Category: France

The Little Details

Supermarket receipt

On holiday this summer in the Vendée region (near the Loire valley), I was pleasantly surprised by my till receipt for my holiday shopping. Instead of a list in simple order of items scanned by the cashier, the receipt was both grouped by department, and ordered by highest priced item first. At a glance, you can see which items from each department are the most expensive, and which departments you bought the most goods from.

In the past, till receipts were printed line by line first mechanically – possibly with mechanical tabulation (addition of next item to subtotal) inside the machine – then by fairly dumb electronic calculators which would do much the same. More recently, bar code scanning meant the machines queried a database for the item price. Later, the item name would be queried and printed (initially a few characters per item) and yet the basic running totals and chronological ordering have still to change in many supermarkets and other stores where you buy a lot of items.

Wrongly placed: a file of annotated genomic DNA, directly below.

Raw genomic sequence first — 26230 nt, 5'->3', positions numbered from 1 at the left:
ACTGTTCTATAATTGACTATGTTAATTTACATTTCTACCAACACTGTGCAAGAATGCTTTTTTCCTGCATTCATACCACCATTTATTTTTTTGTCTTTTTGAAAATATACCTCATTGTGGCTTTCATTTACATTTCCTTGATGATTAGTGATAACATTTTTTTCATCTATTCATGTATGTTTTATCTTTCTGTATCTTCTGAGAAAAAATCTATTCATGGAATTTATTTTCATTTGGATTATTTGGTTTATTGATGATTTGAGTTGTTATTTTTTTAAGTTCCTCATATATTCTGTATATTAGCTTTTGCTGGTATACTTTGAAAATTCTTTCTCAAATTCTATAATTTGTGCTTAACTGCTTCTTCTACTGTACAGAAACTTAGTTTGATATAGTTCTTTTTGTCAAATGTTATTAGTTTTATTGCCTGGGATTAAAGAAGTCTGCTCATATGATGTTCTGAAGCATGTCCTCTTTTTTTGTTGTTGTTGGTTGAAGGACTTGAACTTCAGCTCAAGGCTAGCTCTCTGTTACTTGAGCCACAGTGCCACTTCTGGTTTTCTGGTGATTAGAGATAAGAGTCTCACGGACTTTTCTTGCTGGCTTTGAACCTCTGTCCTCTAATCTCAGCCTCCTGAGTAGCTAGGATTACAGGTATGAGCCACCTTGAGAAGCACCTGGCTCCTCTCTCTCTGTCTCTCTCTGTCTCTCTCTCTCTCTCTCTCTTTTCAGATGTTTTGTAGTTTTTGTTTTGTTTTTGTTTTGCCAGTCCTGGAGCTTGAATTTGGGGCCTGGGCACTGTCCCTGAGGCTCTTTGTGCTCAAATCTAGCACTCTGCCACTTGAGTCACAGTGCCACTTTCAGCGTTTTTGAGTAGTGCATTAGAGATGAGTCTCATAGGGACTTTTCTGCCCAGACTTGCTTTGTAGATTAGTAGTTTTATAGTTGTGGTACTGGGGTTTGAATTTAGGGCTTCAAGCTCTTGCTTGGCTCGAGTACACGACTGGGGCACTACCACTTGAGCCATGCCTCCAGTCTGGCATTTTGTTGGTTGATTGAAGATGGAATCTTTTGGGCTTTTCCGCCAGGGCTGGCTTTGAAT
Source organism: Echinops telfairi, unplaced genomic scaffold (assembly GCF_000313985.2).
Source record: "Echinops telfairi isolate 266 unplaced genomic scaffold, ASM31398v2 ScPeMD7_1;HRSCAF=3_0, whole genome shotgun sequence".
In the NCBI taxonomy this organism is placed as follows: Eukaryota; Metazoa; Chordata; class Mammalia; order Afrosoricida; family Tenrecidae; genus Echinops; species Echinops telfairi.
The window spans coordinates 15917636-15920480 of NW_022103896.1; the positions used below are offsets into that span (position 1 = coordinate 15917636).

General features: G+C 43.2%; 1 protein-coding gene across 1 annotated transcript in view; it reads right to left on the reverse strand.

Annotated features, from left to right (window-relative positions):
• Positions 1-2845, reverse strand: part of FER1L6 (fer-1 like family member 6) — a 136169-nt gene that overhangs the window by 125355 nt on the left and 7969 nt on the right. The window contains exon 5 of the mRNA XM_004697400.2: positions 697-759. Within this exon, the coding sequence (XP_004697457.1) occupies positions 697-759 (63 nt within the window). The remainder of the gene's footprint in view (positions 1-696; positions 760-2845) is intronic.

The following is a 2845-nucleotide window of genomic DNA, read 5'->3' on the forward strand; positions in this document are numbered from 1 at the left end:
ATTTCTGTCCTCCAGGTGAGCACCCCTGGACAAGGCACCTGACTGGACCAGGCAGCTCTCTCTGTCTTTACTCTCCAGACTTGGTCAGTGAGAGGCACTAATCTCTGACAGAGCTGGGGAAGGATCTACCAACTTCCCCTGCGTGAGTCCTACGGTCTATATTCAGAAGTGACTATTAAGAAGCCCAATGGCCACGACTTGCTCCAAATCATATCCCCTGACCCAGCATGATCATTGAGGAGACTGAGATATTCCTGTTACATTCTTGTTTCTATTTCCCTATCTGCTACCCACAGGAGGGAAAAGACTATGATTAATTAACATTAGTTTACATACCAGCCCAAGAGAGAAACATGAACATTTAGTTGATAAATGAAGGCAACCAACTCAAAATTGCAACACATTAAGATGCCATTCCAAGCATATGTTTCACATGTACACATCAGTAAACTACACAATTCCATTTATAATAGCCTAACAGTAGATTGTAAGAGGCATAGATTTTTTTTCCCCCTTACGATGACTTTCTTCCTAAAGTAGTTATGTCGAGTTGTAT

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French Country Dancing

On the 1st of May (or the Sunday close to it usually) Argenteuil closes a stretch of road near the Seine and they remember the pre-war (pre WWI) era with old style dress, dances and activities. Argenteuil has a fine artistic history. Impressionists like Manet, Monet, Caillebotte, Sisley, Seurat and Braque (born there) all spent time there at one point or another. Flâneurs from Paris would catch a train to Argenteuil on Sunday to be in the “countryside” and wander by the Seine.

I think I’ve been every other year – on average – that I’ve lived in Argenteuil. A lot of people play the game and dress up for the occasion. There’s usually some jazz / musette playing live, dancing, traditional street food as well as typical international fare (beer, chips and BBQ sausages). It’s a shame that the very road they close for the occasion is the road that stops most people from being able to venture down onto the banks of the Seine. You can get there, but you have to go up on the bridge, down a set of stairs, and then walk over the grass verge with cars going past at 90 km/h (56 mph). There’s only a section – as far as I can tell – of grass and trees wide enough to get you far enough from the traffic to appreciate the river.

French Country Dancing
Originally uploaded by simon_music

3 Parisian Things

Sacré Coeur

The church (Basilique, in fact) of the Sacré Coeur in Montmartre. It’s quite a climb through streets aptly named things like Rue du Calvaire, roughly translated as “time of hardship street” in common parlance.